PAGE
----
American Poems: Longfellow: Whittier: Bryant: Holmes: Lowell: Emerson
Horace Elisha Scudder
Houghton, Mifflin and Company, 1879 - American poetry - 454 pages
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answer arms beauty beneath breath bright called close cloud cold coming dark death deep door dream earth England English Evangeline eyes face fair father feel feet fields fire flowers followed forest gave give grave green hand head hear heard heart heaven hills human Indian John known land leaves light lines living look maiden meadows morning mountain nature never night o'er once passed poems poet Quaker rest returned river rock rose round seemed seen sense shadow ship showed side silent smile snow song soul sound speak stand Standish stood story stream strong summer sweet thee things thou thought told tree turned village voice wait wall wandered wind winter woods young youth
Page 12 - THIS is the forest primeval. The murmuring pines and the hemlocks, Bearded with moss, and in garments green, indistinct in the twilight, Stand like Druids of eld, with voices sad and prophetic, Stand like harpers hoar, with beards that rest on their bosoms.
Page 354 - And what is so rare as a day in June ? Then, if ever, come perfect days; Then Heaven tries the earth if it be in tune, And over it softly her warm ear lays : Whether we look, or whether we listen, We hear life murmur, or see it glisten ; Every clod feels a stir of might. An instinct within it that reaches and towers, And, groping blindly above it for light, Climbs to a soul in grass and flowers...
Page 17 - Hearty and hale was he, an oak that is covered with snow-flakes; White as the snow were his locks, and his cheeks as brown as the oak-leaves.
Page 187 - Tis of the wave and not the rock; 'Tis but the flapping of the sail, And not a rent made by the gale ! In spite of rock and tempest's roar, In spite of false lights on the shore. Sail on, nor fear to breast the sea! Our hearts, our hopes, are all with thee.
Page 15 - West and south there were fields of flax, and orchards and cornfields Spreading afar and unfenced o'er the plain ; and away to the northward Blomidon rose, and the forests old, and aloft on the mountains Sea-fogs pitched their tents, and mists from the mighty Atlantic Looked on the happy valley, but ne'er from their station descended.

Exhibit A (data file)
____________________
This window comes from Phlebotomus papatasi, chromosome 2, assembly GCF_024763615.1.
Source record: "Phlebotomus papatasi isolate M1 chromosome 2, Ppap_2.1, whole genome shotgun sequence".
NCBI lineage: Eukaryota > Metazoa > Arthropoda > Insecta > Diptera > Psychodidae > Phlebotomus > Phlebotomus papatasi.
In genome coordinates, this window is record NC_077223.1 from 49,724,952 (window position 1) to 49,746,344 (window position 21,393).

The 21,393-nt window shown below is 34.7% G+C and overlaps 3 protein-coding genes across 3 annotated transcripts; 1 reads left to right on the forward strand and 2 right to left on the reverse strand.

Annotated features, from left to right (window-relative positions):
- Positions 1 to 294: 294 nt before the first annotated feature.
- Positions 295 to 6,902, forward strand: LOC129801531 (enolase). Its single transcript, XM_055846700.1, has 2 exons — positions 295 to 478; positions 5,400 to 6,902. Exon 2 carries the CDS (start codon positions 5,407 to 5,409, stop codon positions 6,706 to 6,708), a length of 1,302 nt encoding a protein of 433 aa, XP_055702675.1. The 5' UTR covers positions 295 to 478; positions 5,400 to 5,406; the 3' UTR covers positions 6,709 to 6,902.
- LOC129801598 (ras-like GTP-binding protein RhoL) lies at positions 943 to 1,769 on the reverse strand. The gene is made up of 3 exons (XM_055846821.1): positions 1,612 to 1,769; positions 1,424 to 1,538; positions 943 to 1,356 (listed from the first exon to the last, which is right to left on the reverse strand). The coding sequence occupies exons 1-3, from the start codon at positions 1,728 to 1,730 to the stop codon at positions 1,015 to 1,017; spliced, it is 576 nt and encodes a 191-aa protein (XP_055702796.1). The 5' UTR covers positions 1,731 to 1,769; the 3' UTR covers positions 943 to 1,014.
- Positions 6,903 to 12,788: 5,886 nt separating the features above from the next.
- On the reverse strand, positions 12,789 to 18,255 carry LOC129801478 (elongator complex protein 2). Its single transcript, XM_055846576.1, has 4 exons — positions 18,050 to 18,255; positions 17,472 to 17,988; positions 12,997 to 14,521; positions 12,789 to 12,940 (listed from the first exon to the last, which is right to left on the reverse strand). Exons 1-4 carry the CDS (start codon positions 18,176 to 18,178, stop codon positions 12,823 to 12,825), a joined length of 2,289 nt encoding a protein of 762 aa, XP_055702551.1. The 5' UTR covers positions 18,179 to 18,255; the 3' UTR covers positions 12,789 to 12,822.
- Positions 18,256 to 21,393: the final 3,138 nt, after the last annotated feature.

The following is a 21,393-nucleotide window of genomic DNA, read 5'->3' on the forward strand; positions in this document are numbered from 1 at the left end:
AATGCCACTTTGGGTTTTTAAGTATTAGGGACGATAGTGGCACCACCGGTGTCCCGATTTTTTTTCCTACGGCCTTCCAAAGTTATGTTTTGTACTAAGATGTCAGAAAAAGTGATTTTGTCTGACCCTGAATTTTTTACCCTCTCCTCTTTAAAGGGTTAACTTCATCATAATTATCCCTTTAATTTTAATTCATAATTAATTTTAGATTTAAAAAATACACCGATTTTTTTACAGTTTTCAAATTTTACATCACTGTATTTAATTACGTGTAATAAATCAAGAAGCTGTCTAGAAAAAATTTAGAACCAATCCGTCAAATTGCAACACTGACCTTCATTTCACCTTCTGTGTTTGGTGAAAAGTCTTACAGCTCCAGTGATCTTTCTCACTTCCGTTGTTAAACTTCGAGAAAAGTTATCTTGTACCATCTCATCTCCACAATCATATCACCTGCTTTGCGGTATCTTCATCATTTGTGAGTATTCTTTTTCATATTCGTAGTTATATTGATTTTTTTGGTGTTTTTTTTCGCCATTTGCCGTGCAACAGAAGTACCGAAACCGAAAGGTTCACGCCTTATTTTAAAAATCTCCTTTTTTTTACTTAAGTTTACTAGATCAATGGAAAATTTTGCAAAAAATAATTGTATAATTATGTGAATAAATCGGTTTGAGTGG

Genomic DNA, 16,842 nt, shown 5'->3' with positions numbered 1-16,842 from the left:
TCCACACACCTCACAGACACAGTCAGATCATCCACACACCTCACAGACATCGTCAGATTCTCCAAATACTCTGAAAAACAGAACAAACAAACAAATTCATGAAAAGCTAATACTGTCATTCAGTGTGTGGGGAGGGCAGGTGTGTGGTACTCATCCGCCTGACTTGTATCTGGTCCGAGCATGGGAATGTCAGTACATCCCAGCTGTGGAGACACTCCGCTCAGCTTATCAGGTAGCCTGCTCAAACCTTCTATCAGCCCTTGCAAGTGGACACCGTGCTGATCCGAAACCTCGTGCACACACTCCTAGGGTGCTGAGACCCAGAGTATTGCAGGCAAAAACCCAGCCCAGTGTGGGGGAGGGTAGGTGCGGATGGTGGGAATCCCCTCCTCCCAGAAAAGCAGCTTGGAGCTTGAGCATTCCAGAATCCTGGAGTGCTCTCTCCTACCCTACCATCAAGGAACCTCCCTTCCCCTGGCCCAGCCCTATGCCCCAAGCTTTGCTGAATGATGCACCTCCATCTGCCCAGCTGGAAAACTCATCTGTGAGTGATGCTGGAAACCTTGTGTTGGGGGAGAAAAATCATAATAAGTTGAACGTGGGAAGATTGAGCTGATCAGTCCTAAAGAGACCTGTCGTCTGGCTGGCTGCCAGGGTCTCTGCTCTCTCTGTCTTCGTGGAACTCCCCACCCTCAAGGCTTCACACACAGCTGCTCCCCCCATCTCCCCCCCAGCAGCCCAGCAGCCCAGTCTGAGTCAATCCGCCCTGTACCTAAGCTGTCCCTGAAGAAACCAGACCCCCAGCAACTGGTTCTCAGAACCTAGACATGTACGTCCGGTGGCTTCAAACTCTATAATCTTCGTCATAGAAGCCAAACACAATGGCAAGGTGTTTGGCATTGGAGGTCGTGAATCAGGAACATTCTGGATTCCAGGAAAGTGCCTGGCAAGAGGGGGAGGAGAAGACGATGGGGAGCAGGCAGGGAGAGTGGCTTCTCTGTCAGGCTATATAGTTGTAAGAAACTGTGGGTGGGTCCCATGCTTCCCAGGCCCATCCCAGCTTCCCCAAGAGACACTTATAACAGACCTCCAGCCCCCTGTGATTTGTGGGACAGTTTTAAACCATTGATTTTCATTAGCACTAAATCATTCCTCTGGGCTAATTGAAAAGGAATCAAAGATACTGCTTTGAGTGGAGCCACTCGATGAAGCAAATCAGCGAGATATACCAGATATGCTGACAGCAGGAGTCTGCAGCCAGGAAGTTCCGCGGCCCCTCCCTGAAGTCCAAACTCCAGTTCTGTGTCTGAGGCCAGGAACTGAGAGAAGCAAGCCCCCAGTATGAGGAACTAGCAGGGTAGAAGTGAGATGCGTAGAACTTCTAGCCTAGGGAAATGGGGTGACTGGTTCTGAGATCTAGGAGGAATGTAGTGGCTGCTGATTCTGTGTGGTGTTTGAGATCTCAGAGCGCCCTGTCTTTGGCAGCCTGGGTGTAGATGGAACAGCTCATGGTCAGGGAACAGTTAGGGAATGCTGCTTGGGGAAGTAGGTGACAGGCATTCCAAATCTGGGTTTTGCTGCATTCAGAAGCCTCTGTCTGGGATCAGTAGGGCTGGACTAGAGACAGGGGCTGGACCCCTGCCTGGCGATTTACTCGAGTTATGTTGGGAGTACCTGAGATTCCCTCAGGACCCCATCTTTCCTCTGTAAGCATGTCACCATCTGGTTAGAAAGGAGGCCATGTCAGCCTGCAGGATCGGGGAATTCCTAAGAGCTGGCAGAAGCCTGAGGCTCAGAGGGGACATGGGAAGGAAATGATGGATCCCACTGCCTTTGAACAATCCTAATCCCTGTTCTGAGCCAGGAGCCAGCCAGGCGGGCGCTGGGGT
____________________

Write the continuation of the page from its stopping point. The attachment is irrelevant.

Page 18 - Brought in the olden time from France, and since, as an heirloom, Handed down from mother to child, through long generations. But a celestial brightness — a more ethereal beauty — Shone on her face and encircled her form, when, after confession, Homeward serenely she walked with God's benediction upon her. When she had passed, it seemed like the ceasing of exquisite music.
Page 187 - Workman wrought thy ribs of steel, Who made each mast, and sail, and rope, What anvils rang, what hammers beat, In what a forge and what a heat Were shaped the anchors of thy hope!
Page 192 - Littered the stalls, and from the mows Raked down the herd's-grass for the cows ; Heard the horse whinnying for his corn ; And, sharply clashing horn on horn, Impatient down the stanchion rows The cattle shake their walnut bows...
Page 196 - The house-dog on his paws outspread Laid to the fire his drowsy head, The cat's dark silhouette on the wall A couchant tiger's seemed to fall; And, for the winter fireside meet, Between the andirons...
Page 17 - Softly the Angelus sounded, and over the roofs of the village Columns of pale blue smoke, like clouds of incense ascending, Rose from a hundred hearths, the homes of peace and contentment. Thus dwelt together in love these simple Acadian farmers, — Dwelt in the love of God and of man. Alike were they free from Fear, that reigns with the tyrant, and envy, the vice of republics.